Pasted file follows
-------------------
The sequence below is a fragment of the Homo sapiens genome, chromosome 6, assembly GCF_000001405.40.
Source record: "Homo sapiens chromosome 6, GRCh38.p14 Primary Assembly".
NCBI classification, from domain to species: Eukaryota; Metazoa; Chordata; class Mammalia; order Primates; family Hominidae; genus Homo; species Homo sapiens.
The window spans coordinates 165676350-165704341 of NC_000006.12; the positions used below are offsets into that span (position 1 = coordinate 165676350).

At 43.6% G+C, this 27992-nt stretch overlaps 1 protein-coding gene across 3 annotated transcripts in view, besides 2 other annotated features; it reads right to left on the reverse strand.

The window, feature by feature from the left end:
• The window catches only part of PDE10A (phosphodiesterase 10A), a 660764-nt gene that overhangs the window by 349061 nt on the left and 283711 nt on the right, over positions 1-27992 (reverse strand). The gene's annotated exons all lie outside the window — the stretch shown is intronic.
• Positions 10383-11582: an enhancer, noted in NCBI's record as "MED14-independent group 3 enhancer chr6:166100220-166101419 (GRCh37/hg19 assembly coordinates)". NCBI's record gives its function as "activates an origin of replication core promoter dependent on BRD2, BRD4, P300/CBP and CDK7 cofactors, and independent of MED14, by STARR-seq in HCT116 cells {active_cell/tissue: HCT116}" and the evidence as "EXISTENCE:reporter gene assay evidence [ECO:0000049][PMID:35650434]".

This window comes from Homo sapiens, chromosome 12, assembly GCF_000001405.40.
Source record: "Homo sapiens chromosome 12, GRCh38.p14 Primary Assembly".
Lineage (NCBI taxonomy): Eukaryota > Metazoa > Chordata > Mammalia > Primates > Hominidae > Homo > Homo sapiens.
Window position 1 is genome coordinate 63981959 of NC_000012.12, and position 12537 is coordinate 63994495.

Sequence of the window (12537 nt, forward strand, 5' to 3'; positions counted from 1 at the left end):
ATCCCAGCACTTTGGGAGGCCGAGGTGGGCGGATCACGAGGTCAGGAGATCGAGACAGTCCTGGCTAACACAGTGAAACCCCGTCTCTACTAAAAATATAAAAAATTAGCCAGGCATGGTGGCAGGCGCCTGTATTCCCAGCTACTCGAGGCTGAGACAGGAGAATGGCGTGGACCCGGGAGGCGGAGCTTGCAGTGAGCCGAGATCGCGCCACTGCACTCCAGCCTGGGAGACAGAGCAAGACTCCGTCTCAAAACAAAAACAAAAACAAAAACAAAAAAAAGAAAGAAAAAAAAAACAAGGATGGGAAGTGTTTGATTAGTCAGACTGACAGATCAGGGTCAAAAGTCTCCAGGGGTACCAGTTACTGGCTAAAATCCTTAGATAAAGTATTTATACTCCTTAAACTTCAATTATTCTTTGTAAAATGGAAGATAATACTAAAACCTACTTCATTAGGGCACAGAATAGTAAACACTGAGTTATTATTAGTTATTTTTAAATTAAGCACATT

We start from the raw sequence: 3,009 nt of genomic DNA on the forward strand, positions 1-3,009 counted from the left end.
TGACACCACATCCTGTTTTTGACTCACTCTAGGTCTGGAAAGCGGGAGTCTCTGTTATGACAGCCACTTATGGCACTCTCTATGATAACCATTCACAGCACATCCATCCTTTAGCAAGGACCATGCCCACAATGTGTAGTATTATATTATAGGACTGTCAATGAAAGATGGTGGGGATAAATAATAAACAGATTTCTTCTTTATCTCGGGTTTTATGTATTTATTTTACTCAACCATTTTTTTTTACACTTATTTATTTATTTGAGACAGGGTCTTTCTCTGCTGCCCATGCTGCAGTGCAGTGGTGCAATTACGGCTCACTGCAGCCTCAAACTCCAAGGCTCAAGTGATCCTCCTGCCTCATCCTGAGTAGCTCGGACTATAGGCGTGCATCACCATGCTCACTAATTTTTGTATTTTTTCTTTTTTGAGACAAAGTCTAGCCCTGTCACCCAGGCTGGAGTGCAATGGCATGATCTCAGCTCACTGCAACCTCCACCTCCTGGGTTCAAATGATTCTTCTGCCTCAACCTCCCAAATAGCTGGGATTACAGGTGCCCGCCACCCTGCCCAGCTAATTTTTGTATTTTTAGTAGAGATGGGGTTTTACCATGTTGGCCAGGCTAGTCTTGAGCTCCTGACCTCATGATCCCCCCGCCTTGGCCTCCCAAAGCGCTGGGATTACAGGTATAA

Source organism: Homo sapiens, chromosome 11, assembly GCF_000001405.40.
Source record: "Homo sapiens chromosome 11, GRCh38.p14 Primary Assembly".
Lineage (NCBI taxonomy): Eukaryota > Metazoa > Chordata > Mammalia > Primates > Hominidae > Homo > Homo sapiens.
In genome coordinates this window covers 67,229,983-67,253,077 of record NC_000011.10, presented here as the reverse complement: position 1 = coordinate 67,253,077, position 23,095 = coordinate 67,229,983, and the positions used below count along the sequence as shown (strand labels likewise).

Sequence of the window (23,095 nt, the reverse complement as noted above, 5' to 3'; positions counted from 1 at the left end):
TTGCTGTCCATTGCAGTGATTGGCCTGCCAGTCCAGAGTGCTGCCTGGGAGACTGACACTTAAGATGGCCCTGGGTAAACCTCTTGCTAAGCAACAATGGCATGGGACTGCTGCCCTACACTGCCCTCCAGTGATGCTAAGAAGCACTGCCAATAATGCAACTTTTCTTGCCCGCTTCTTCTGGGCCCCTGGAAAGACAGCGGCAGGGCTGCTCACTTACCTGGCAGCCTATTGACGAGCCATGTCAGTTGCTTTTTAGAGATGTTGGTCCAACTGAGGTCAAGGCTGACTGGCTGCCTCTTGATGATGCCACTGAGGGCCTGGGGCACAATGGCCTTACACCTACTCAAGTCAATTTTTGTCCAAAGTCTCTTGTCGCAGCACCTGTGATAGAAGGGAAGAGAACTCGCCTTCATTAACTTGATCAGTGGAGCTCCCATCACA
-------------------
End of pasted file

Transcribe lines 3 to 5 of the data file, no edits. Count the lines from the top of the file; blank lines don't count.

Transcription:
NCBI classification, from domain to species: Eukaryota; Metazoa; Chordata; class Mammalia; order Primates; family Hominidae; genus Homo; species Homo sapiens.
The window spans coordinates 165676350-165704341 of NC_000006.12; the positions used below are offsets into that span (position 1 = coordinate 165676350).

At 43.6% G+C, this 27992-nt stretch overlaps 1 protein-coding gene across 3 annotated transcripts in view, besides 2 other annotated features; it reads right to left on the reverse strand.